The virtues of transitions

A collection of events occurred since my last post. I was really hoping to get some deep dive into writing more about collective intelligence, in the background. But various things came and distracted me from that initial trajectory.

Hubot revival

First, there has been a revival of the Hubot project. I wrote a bunch of plugins for that chatbot for internal usage at Gandi in the past year. I have been poking around in the community complaining that it became some sort of abandonware. Issues on github were not addressed, PR unanswered, irc was silent.

Then one day 3 weeks ago, bkeepers came up and woke it up. It appears that now Github has plan for this codebase. They want to include it in its products more officially, says the rumor (nothing official yet). But it makes a lot of sense. So then he gathered people that could be involved in the revival of the project. I was contacted to join the core team. That’s what you get by nagging people.

Since then it has been quite great to clean up backlog, re-examine old ideas, help setup new process and tooling for community gardening. I never get tired to see how informal communities can shape up and self-organize.

Quiting is not a bad thing

Around the same time, I felt inspired by handing my resignation of my current job at Gandi. There is nothing wrong with the job, and most reasonable people could argue that I’m just stupid. But there are a combination of factors that led me to think I was not using my potential at full capacity.

Working on a large infrastructure as a sysadmin was great, but it’s pretty hard to build new things properly in the service industry. It’s always about contingency management, and reacting to the environment. It’s more about doing the fireman than the gardener. Well, honestly, I think it’s a question of intent and culture and that could have been addressed. But I didn’t see any hint that could let me think this environment would become intentional about gardening anytime soon.

So, out of the blue, I left. I chose a moment where there was no crisis, no trouble, no real reason to quit except a strong feeling that it was time to move on. That way, transition is painless, there is no frustration involved. I hate conflicts. My advice: never wait the burn out to make your move out.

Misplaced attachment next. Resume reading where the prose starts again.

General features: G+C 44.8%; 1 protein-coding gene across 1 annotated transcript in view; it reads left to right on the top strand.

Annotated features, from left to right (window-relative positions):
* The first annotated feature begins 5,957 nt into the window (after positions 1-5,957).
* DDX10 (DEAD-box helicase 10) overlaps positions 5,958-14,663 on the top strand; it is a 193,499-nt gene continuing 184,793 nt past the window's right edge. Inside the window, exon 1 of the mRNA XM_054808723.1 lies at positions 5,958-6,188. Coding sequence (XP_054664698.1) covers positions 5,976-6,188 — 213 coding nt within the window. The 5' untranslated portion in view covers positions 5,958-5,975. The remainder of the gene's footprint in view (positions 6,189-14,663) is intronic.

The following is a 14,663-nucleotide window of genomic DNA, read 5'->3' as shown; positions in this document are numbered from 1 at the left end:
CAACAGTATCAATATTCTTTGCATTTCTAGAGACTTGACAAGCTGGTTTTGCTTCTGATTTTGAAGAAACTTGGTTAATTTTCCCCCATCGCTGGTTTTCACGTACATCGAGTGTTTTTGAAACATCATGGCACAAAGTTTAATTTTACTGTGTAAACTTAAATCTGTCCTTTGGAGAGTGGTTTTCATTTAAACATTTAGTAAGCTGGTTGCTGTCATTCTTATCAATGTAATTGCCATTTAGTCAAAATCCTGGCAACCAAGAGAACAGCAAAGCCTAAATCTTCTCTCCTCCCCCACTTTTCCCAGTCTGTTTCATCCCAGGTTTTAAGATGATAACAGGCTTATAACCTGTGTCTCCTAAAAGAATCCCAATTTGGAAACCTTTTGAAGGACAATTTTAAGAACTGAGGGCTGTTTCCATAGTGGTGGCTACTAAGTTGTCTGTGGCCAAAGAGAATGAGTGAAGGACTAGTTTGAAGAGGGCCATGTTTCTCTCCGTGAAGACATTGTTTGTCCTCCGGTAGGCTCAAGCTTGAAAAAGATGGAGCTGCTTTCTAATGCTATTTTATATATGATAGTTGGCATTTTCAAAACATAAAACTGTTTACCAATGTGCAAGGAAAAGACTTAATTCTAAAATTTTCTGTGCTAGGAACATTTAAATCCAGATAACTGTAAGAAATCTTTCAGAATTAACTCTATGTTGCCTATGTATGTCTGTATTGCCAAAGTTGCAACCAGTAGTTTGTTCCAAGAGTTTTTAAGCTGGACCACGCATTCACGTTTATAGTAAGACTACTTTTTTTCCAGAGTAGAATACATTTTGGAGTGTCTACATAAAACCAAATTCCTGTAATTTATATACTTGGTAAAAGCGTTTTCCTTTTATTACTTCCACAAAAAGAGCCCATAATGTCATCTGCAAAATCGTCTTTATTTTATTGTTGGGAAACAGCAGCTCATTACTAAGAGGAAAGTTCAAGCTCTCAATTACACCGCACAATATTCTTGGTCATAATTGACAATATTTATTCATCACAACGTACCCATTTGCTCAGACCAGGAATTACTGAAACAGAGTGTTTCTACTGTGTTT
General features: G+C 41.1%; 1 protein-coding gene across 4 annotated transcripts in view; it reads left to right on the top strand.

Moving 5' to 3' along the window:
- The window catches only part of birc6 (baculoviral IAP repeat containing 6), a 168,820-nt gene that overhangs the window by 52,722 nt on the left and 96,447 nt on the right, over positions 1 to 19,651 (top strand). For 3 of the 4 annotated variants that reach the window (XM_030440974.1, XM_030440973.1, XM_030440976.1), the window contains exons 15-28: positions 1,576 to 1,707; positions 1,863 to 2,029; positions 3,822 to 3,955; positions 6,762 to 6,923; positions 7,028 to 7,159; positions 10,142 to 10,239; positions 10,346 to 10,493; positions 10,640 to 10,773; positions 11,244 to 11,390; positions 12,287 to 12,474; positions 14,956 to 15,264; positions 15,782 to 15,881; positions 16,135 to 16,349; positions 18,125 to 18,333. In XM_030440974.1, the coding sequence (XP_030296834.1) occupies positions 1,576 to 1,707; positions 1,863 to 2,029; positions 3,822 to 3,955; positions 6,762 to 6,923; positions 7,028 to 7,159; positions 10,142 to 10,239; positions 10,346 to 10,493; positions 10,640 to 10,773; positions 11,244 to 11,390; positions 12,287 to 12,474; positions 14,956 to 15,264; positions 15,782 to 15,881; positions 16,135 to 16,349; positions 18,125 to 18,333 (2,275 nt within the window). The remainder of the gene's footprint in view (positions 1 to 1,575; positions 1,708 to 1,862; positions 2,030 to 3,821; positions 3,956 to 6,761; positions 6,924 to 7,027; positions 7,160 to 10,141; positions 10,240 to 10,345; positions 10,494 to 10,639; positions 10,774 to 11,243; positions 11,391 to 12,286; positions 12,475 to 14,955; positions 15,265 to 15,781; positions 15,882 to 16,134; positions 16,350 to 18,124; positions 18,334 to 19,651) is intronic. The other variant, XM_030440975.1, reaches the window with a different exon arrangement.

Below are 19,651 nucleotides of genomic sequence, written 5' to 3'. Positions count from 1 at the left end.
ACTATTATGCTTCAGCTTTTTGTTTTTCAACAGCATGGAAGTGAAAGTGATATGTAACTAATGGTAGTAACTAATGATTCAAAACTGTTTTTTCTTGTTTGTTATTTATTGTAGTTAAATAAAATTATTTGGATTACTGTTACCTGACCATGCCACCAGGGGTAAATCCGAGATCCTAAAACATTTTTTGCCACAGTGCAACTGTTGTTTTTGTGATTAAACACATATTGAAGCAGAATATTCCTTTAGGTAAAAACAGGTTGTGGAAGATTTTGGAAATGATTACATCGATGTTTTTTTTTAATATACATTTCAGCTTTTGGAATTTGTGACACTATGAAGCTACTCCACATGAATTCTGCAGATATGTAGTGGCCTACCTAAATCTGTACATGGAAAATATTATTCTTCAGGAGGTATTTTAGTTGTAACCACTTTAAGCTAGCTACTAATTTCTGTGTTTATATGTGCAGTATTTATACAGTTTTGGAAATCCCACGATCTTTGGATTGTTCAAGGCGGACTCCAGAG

Green ruby end of life

In the mood of transitionning, this week I proposed that we close the Green Ruby adventure. For some months Xenor has taken over the publication process. But he’s himself bunt out a bit. So after 4 years of publication, it’s time to close this properly and move on.

That weekly links collection was a fun exercise. And I’m really happy to have refused any business side track on this operation, it would have been much harder to close.

What next?

I decided that I could stay funemployed for a while (that’s the proper term, right?). I’m planning to look around, play with techs, talk with friends, hold on any decision to engage in anything. It’s time to re-assess my roadmap. This is what is great in transitions. By losing contact with the ground, you can feel the direction of the wind.

Maybe I will get back to entrepreneurship, and setup some business venture. Maybe I will freelance for a while. Maybe I will find a context in a company where I feel comfortable contributing. But honestly I have no clue. And yet, this feels great.

Getting back to old friends

In the first days after my decision to renounce my day job, I got back in contact with a lot of old friends. Transitions have that side effect that you have to re-evaluate your environment, your network, your values.

Getting into a full-time job doesn’t prevent that, of course, but you cannot give the same attention. The center of gravity of an employed person is static. Now that I’m floating, I have to dedicate much more attention to my environment. And it’s an excellent thing.

I will certainly have occasion to talk about my adventures very soon. Maybe I will force myself to write more.


My lovely Chatbots, sick already?

Recently I have been to a meetup about chatbots. I was expecting something technical. But it seems that I was totally mislead on what chatbots are. They are visibly now more of a marketing tool than just a cool piece of technology.

I’m pretty convinced that web interfaces are going to die slowly in favor of more conversational interfaces. But in past technology shift we had some time between appearance and marketability. Like with the web, the social networks, etc. No more. Chatbots are immediate slaves for sales volumes. All the blooming of new services for ‘building your own bot’ are just totally geared towards customers management and acquisition.

My naive assumption was that assistive conversational interface could have a larger scope. But well, the market is driven by what sells, and what sells is what make more sales. I just hope it will have a nice border effect to improve chatbots as a tool or as a general interface to access information.

But my instinct warns me against the potential invasion of our social world online by all sort of aggressive automated peddlers. The same way we get robotic phone calls. Chatbots are going to be the new color of spam?


Chatops and machine learning

Since I slowly becomes the chatops specialist where I work, I get to think I want more. Since the beginning we have been interacting with programs essentially with graphical interfaces. First asynchronous if we think about the web, now more and more synchronous, but they are interfaces that are not human. They are designed for giving control to the operators of those interfaces.